[203] Hope After Corona – Health, Remarkable Marketable

They are standing on the balconies, applauding loud into the darkness of the winterish evenings. The American Wave spreads over various countries during Covid-19. While the invisible enemy was fought, the audience applauded for its soldiers. If Covid-19 taught us anything, it was to thank our health care workers and feel the urgency of a dedicated health care system.

Covid-19 has confronted with the crucial role of health care. In these five articles I take you over five questions we have to ask about health care for the post-Corona world.

  1. Must governments invest in Health Care?
  2. Is Health a Marketable Good?
  3. Does health care reward in the long-term, other than in terms of money?
  4. Do we need a globalised health care system, such as the World Health Organisation?
  5. Are health care workers heroes?

Today: is health a marketable good?

Yesterday, I talked about the increasing pressure on public health care systems. Less public investments over the years, or none or, even worse, falsely claimed investments, have hollowed various medical institutions all over the world. With an increasing pressure on staff and means. No wonder we had to flatten the curve, because our hospitals could not take the fast spreading cases of Covid-19. Although highly infectious, Covid-19 is not the only one to blame.

Outweighing hospitals beds versus Covid-cases, which in some situations ended up with having to send home a patient in need knowing his trip back home would have been his last trip forever.

Covid-19 showed a crucial crack in our system: the decreasing government investments in public health care; the annually budget cuts to apply our capitalist mindset on an au-fond non-profit sector. But is health care even a marketable good?

Filling the Gap

These decreasing government’s investments, come at a time of increasing health care needs due to a growing population, growing life-expectancy, or growing wealth. This gap was in various countries filled up with private health care. Health care for those who could afford.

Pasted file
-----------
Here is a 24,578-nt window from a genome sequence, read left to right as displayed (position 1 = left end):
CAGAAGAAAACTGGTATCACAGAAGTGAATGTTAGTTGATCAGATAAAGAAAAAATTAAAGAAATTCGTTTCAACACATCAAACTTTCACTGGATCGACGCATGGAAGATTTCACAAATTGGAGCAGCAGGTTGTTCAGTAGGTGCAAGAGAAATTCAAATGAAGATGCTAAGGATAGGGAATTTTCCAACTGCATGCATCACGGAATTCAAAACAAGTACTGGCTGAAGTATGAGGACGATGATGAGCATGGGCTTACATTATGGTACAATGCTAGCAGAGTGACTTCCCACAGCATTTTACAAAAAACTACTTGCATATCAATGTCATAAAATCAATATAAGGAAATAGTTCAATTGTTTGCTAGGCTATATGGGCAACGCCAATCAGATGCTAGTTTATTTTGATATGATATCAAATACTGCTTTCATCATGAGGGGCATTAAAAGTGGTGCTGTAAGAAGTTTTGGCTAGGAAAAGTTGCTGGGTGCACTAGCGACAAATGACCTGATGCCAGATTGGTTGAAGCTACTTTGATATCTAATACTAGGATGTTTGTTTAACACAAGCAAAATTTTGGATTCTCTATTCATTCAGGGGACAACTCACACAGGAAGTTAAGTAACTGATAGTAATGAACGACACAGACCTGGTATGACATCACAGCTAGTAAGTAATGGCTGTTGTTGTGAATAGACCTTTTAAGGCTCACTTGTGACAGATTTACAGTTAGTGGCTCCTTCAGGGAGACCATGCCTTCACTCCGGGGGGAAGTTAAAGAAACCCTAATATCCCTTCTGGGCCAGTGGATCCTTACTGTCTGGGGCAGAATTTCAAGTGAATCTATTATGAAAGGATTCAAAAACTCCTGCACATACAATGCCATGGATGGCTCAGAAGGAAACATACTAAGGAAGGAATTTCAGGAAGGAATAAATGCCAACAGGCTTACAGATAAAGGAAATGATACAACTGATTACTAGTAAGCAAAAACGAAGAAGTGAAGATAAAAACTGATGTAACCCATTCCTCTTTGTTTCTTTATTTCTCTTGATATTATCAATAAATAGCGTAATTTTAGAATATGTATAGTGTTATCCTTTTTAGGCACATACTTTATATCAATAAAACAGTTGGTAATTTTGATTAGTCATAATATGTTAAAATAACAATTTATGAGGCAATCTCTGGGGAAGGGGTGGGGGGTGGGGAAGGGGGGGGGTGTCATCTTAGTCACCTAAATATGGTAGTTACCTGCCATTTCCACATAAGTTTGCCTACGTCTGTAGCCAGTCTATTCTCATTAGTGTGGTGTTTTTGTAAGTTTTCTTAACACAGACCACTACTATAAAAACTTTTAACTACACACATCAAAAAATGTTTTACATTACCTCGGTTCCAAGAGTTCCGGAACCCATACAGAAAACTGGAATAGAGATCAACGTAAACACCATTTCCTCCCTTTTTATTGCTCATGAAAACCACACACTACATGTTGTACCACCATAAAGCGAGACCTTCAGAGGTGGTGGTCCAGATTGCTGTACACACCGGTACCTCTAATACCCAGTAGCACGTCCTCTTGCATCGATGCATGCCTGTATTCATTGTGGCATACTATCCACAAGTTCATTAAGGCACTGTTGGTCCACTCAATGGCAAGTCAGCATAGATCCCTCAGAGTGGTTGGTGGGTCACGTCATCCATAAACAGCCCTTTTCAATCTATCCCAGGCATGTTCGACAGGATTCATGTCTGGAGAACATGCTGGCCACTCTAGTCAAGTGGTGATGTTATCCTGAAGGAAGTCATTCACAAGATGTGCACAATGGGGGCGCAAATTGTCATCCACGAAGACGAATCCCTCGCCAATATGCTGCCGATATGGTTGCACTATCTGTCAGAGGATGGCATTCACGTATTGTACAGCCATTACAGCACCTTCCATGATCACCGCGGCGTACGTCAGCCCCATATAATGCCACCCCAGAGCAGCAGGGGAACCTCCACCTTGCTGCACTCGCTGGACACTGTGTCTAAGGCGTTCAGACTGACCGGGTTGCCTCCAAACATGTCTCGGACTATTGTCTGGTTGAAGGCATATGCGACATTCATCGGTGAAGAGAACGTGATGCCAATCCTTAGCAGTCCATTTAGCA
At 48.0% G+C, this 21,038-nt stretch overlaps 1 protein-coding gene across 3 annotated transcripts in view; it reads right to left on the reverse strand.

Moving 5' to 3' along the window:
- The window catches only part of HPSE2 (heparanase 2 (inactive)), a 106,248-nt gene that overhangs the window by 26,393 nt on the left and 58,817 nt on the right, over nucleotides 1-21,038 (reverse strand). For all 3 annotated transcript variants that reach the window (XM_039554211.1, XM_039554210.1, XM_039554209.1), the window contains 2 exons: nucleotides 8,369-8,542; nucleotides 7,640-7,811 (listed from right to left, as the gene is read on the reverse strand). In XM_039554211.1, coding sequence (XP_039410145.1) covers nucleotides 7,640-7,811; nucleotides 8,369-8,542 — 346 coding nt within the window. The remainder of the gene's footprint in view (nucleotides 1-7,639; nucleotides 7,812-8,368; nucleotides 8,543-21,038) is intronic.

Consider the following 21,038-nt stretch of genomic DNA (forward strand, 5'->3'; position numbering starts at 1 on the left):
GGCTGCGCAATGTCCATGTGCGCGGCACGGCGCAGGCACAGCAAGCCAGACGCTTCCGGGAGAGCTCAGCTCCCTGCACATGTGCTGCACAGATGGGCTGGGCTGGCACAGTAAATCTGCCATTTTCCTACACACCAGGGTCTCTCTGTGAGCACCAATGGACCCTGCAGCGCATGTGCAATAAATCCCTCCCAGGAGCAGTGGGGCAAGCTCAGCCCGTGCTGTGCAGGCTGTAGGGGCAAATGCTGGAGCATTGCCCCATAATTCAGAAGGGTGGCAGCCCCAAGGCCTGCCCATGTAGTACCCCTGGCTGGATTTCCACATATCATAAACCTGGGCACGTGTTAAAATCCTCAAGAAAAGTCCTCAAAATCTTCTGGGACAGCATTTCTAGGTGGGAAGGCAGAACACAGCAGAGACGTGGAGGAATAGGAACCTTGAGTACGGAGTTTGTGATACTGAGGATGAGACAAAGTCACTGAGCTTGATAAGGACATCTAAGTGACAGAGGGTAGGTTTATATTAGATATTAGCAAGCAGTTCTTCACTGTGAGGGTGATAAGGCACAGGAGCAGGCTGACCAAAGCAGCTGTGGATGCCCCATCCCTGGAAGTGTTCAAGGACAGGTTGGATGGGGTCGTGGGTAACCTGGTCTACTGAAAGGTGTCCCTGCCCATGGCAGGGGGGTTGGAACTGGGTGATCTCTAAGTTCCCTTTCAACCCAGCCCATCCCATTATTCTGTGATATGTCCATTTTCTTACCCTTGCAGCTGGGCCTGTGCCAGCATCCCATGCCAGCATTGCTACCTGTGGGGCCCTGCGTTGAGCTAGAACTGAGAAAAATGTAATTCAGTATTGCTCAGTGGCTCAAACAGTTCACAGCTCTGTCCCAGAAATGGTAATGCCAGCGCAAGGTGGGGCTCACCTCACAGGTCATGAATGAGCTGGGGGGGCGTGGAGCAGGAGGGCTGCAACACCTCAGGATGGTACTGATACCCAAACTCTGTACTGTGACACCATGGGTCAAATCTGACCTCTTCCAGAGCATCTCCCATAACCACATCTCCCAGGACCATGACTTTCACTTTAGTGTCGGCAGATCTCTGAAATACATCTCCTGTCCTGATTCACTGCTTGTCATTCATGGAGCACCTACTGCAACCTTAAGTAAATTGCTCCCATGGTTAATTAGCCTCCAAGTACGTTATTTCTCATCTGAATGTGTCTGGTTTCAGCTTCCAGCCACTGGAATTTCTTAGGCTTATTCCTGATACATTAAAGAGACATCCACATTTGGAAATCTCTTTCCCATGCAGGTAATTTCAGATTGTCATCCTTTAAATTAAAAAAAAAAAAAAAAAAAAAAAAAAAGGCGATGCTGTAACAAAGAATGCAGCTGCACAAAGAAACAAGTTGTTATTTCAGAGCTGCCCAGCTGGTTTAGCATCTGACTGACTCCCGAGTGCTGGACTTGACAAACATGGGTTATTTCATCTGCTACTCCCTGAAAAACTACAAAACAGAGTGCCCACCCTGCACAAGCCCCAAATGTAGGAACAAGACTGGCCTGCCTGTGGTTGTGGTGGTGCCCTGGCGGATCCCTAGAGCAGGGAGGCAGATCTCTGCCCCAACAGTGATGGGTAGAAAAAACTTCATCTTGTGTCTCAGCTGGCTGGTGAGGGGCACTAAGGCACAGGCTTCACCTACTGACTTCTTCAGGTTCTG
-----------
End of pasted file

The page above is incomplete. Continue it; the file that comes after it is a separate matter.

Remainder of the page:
With more means and staff, they can be better equipped to provide medical services. But this advantage comes at a cost. A cost which is for many unaffordable, resulting in deepened inequality.

In a lot of countries, health care became a luxury good, only affordable by the already socio-economic fortunate people, hence deepening overall inequality in the society.

Moreover, with regards to health care, inequality comes at a huge cost: lives.

But must healthcare be even a marketable good that is surrendered to the mechanism of the economic market, where prices are set by offer and demand, and only the ones with enough financial means can afford it to be healthy, and in extremis to stay alive?

Human Rights

‘Health is a fundamental human right’ says the World Health Organization (WHO). But, at least half the world lacks access to essential health services, shows a report of the same organisation made in 2017 – even before the Corona crisis.

We should have been warned that the capacity of our hospitals wouldn’t be sufficient for the Corona cases and casualties.

Moreover, because various countries lack a decent public health care system, as discussed in previous post, every year 100 million people are pushed into extreme poverty because of health expenses they cannot afford[1]. Basic health care to whom they have to spend more of their household budget than they can afford.

One-Way Ticket to Poverty

They are with about 800 million, the people who have to spend at least 10 percent of their household budget on health expenses for themselves and/or for sick family members. In some households, that means this results in a remaining household budget of US$1.9 or less a day.

Health issues can be a one-way ticket to poverty.

This one-way ticket makes health care even more unaffordable, resulting in worsened health conditions, which in its turn results in a worsened economic situation. Personal health care issues, or even the care of an ill family member, can eventually turn out in losing one’s job, hence bringing even more economic hardship, and as a result more health hardship. The downwards spiral has started, and it is tough to get out there on your own.

Children born into poverty are almost twice as likely to die before the age of five as those from wealthier families. But, children from educated mothers, even if it were only primary education, are more likely to survive. Therefore, investing in poverty prevention, public health care and education, are crucial to give the youngest of our societies a chance to live, and to prevent the 5 million child lives that are still taken every year due to a lack of any of these factors.[2]

Income Gap